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Item 7: Human rights situation in the West Bank

The violation of the fundamental rights of the people of the West Bank has become an ordinary every day occurrence and hardly a day goes by that there is no news reported by the mass media of something happening there. But sadly the responsible international bodies do not show any reaction towards the injustices and the adopted unbalanced treatment of Palestinian citizens.
Right now Palestinians in the West Bank are struggling with several problems which include:

Continuation of the construction of the racist security barrier: the construction process of the barrier which is on the claims of security started in 2002 in the West Bank. Despite the Consultation Vote of the Hague Court which necessitates the removal of the barrier, its construction continued unabated to an extent where East Jerusalem is about to get annexed from the West Bank.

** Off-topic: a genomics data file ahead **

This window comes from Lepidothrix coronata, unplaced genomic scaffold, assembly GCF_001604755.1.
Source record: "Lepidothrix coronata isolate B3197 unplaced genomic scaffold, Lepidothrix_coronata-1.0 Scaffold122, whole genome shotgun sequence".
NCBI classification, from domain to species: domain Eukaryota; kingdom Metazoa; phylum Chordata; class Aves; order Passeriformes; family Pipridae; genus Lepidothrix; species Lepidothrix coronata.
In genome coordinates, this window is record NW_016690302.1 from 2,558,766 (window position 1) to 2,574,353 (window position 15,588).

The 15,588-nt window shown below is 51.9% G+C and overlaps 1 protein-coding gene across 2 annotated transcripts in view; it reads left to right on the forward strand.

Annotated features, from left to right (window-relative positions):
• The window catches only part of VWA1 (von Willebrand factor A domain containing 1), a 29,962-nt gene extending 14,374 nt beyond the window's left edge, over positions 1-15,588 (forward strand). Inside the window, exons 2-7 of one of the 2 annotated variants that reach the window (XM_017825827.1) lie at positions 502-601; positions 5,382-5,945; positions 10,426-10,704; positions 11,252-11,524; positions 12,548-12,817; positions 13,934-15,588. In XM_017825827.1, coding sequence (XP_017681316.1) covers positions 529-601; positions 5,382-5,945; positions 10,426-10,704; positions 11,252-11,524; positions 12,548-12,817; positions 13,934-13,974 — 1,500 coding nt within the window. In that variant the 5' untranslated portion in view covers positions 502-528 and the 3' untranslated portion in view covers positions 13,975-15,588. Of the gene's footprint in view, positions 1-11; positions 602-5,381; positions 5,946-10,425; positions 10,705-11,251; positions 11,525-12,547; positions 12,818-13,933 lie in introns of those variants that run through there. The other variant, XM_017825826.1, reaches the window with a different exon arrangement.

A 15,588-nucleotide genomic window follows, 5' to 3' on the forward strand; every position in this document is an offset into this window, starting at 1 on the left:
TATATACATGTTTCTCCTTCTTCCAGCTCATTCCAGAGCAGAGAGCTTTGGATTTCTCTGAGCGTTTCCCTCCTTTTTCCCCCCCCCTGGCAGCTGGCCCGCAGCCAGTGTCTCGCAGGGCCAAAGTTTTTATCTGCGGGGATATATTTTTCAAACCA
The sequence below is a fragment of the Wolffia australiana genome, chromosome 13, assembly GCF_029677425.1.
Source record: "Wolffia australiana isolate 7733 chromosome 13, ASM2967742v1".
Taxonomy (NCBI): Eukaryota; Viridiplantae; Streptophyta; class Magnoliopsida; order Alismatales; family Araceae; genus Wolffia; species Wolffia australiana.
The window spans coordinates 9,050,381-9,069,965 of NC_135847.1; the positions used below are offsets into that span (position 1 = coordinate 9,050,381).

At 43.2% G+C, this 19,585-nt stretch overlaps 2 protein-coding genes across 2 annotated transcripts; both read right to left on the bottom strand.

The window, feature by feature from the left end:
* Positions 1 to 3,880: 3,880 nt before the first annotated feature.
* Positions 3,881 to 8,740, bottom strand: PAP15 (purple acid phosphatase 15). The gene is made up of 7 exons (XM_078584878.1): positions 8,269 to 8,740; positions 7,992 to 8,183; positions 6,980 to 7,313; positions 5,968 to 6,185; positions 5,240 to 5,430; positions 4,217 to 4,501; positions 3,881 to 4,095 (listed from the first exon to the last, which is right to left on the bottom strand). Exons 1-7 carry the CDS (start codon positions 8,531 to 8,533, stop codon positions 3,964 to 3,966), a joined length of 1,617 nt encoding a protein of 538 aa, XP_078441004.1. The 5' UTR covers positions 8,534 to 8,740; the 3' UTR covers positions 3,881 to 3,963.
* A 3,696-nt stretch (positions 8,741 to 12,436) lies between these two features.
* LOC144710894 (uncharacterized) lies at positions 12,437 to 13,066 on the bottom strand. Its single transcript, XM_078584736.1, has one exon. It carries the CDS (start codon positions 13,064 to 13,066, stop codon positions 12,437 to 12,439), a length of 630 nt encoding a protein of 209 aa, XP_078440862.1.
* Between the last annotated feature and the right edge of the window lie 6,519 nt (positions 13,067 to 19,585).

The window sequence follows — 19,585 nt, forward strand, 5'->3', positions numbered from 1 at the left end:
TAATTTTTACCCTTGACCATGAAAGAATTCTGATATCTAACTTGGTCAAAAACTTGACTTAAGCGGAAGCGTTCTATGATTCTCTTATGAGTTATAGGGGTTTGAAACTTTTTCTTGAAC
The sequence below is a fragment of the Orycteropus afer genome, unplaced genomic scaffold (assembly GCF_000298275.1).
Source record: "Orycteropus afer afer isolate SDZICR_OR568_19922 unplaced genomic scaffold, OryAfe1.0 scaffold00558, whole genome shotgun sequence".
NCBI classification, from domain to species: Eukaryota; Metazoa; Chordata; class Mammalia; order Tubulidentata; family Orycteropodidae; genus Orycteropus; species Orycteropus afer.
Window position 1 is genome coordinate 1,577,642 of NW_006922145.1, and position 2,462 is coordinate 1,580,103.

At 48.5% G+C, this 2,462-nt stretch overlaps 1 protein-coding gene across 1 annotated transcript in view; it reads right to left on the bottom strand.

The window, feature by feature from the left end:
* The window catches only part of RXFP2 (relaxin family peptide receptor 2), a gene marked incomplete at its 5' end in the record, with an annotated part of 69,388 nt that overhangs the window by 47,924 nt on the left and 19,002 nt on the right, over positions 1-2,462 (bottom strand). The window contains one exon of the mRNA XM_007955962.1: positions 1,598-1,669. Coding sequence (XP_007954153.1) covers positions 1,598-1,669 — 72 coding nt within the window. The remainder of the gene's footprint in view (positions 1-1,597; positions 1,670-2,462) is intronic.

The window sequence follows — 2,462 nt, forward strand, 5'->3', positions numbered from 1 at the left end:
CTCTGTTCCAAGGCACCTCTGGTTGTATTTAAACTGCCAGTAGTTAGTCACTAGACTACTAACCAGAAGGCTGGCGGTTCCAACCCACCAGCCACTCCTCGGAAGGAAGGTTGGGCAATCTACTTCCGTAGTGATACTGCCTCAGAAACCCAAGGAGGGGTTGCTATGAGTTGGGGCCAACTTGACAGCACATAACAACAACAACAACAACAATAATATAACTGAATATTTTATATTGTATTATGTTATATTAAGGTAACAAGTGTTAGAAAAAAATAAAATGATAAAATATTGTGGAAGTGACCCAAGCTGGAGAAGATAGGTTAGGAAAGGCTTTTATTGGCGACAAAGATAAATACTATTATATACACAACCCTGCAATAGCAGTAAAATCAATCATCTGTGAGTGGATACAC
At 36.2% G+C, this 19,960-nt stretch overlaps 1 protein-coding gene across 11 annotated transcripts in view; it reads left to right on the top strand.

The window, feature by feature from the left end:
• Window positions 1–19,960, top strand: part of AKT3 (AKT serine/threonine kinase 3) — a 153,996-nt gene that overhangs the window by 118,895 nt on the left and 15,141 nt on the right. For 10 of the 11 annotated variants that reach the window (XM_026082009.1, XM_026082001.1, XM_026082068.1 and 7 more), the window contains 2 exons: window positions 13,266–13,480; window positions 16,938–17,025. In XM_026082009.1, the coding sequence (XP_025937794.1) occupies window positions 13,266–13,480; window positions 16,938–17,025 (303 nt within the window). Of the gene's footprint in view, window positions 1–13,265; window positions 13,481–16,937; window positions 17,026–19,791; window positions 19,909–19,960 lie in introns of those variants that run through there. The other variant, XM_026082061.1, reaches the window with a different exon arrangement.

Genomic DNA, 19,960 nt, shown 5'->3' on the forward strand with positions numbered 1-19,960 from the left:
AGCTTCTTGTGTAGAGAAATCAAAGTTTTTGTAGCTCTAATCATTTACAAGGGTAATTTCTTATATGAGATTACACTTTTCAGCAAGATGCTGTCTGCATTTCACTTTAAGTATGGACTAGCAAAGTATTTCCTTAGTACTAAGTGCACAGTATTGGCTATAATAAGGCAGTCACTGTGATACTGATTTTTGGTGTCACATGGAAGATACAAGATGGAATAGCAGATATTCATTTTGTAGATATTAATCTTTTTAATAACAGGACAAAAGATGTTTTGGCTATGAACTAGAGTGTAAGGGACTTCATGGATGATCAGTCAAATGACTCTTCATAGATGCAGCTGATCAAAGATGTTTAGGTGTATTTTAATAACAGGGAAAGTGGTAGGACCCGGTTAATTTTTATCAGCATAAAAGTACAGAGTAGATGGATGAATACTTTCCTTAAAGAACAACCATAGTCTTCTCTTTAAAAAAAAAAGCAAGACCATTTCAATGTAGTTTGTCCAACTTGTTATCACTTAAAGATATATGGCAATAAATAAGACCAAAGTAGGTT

Settlements construction: Unfortunately despite the contents of article 49 of the Fourth Geneva Convention and also the Fourth Hague Convention (1907), which prohibits any changes applied to occupied territories, we are witness to the speedy construction in the West Bank, Jerusalem in particular. According to law organizations, in 2011 the construction work was 19 percent more than the previous year and Jerusalem was scene to the biggest construction in the past decade. Furthermore the construction of roads and the winding links that have been erected solely for the settlers, must be said that further land is taken from Palestinians.
Demolition of Palestinian homes: Towards the illegal according to international law constructions, according to a UN report, the demolition operations of Palestinian homes and property in 2011 has increased by 80 percent compared to the previous year, and 90 percent of the demolitions have taken place in Area C which is approximately 60 percent of the West Bank, and 2012 is seen as a catastrophic year due to the huge volume of evictions and demolitions